Perhaps one day I’ll write a thesis on this but not today. Today it’s just some observations on differences I’ve noticed between the two countries.
Recently we had our second baby. She is two months old. As you’d expect from a baby this age she tends to cry a lot between 9pm and 12pm. She then wakes up every three hours crying. My wife and I started doing research on what we could do to help our baby settle. The results were quite surprising. Almost all of the English sites on the topic said the same thing. Just let them cry. The Japanese sites though were stressing the importance of giving the baby comfort and be patient until they settle. All sites both in Japanese and English said this is just a phase and in the third and fourth month the baby will adjust to day night patterns. Either way the baby will settle after a month so which is better? For us letting the baby cry is impossible. This kind of response is only possible if you have a wide open spaces perspective. In Australia the baby has it’s own room away from yours. You can’t hear the kid cry anyway unless you set up a two way radio or a video. In Japan the baby is right there with you. I couldn’t ignore the baby’s cry if I wanted to. The other thing about this though is that I don’t want to ignore the baby’s cry. I want to comfort the baby and honestly I think that’s important. The baby in its first few months is only just adjusting to the world. I don’t need to lay down the law with it tell it this is what life is. I want the baby to know that it’s surrounded by love and happiness. If that means occasionally getting up and walking back and forward in my kitchen rocking her back to sleep I’m OK with it.
As hinted at we sleep in the same room as both our babies. Well one is two years old but she still wants to be babied sometimes so I call her our baby. When we had our first one everyone from doctors and midwives to parents and friends said ‘Don’t sleep on the same bed as your baby, you’ll crush them.’ Honestly I don’t see how this is possible but a little research revealed that this has happened. In Japan the opposite is the case. Doctors, midwives, parents and friends all recommend sharing the bed with your babies to better cater to their needs at night. Two years in and neither my wife and i have ever come close to rolling over onto one of our kids. That said though if you aren’t so sure about your ability to wake up don’t try it or test yourself by putting a doll in your bed and see if you wake up after rolling onto it. Interestingly enough it isn’t so rare to people to keep on sleeping in the same room. Our neighbours all sleep in the same room and their kids are seventeen and twenty. I don’t think we’ll be doing the same.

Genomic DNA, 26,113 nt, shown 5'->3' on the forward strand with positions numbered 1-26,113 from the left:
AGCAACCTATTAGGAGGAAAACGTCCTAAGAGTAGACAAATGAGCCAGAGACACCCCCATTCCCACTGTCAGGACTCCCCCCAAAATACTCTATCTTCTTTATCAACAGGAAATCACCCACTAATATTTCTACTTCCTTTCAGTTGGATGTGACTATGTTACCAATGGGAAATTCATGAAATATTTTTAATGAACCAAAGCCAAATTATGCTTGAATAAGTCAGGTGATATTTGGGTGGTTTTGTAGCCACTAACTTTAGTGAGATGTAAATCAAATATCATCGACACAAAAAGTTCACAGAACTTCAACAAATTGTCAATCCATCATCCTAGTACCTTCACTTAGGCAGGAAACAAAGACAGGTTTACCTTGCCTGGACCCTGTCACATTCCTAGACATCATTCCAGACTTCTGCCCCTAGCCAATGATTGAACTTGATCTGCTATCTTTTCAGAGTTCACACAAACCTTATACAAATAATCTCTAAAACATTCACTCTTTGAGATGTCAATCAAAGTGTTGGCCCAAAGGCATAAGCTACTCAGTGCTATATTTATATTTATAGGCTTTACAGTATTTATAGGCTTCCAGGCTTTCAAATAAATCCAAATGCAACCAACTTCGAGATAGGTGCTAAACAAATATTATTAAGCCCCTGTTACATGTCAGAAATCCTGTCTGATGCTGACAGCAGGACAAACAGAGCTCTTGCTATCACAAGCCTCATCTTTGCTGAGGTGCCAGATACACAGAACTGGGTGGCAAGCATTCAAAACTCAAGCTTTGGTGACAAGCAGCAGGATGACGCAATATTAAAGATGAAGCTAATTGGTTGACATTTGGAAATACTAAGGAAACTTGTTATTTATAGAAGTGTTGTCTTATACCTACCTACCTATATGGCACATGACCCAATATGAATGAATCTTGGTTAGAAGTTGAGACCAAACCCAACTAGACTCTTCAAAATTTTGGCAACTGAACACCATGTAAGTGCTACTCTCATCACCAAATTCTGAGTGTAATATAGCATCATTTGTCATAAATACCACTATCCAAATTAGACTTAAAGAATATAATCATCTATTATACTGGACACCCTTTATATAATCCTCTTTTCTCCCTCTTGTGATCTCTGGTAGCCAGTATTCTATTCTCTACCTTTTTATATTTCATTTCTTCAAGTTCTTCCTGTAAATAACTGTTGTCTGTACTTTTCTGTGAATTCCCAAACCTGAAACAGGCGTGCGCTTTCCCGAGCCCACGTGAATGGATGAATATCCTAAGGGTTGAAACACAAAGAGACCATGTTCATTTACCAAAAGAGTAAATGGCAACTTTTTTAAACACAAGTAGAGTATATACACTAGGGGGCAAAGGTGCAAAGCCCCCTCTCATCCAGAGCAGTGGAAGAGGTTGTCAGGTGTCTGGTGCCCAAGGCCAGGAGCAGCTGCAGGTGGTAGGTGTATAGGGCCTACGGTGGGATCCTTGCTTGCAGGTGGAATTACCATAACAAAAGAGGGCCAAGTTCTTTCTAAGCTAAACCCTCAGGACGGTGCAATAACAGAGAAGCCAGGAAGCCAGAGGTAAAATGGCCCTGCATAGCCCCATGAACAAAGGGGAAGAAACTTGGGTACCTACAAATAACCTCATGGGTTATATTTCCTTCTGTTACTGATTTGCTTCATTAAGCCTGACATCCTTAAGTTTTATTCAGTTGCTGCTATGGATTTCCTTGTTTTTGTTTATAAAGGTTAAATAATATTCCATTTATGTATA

Another interesting difference between the two is the question of teething. In both countries there isn’t even a question. In Australia teething is an accepted theory for why babies cry. All sorts of goods can be purchased to combat this discomfort. There is no such theory in Japan. People I’ve mentioned it to look at me as if I’m totally crazy. They ask me ‘Why would teeth coming in make them cry?’ As far as I can tell I’m going to agree with Japan. Why would it be a problem? I don’t remember my teeth coming in ever hurting. I also don’t remember losing my teeth ever hurting either except when they were being pulled out by the dentist. A dentist pulled four of my teeth out believing it would stop my teeth from being so crooked. Shakes head. Those poor four teeth, you aren’t forgotten. The point is that my wife and I haven’t done anything in regards to teething neither has a whole nation. Japan is probably not the only one either. Perhaps there’s another thesis here. Whether or not teething is a thing or just made up to make parents feel better. I suspect it’s the later.
There are probably more differences. I suspect I’m just scratching the surface. I’ll keep a log of it and perhaps one day there’ll be a great big book about it. I think I’ll call it How to make an Australian or a Japanese person. Or perhaps something simpler.